The board has a 3.3V regulator, but where does its power come from? Maybe someone else can figure it out.
Okay, that one seems to get power from the ICSP header with an onboard regulator, and looks to have a voltage divider for the Rx in line.Nice little combination of parts.
Ah so. In that case, we're back back to square-1. The XBee has it's own 3.3V regulator, but the powerto it comes from the 5V pin on the ICSP header. And that's the reason why the 5V regulator on theArduino board is overheating in the first place. Back to (12V - 5V) * .25A = 1.75W, which is much toomuch dissipation for smt devices, even DPAK, as noted many posts ago. So, three choices:1. run the XBee at low duty cycle, probably < 20%.2. use the series-R to drop the voltage in the pathway from the 12V battery.3. use a lower battery voltage, like 6 NiMH AA-cells.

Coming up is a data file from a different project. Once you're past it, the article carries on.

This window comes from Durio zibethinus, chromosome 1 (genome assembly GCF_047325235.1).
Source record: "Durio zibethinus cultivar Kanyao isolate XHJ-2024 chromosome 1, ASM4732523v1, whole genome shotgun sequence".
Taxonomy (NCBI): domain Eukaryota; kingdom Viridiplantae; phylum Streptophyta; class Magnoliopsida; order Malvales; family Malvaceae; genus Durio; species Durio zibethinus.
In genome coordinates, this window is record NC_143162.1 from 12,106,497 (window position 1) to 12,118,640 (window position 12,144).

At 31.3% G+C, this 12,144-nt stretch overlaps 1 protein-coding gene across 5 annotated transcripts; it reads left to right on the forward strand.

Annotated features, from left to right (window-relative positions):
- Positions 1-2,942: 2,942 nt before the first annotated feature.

I am trying to power an Arduino Uno with a 12v battery. The problem here is that the Uno uses 5v as its operating voltage and we need to use a power source that will last longer than an hour while sending wireless signals. A 9v battery will not last a full hour (as far as I know) so we are using a smaller version of a 12v car battery and need to convert the power to 5v and to last a long time. I've thought about using a voltage regulator, but 12v to 5v will seem to give a overheating problem. Also, the thought of using resistors as a voltage divider has brought up the fact that the battery may only last as long as a 5v.Does anyone have any suggestions or comments on how to power the Arduino for a long time on battery power at 5v with little or no cooling?[Hi how about your project ? do you use switching regulator to power up arduino using 12V battery ? please help me because i'm also gonna do a project named electric fence system]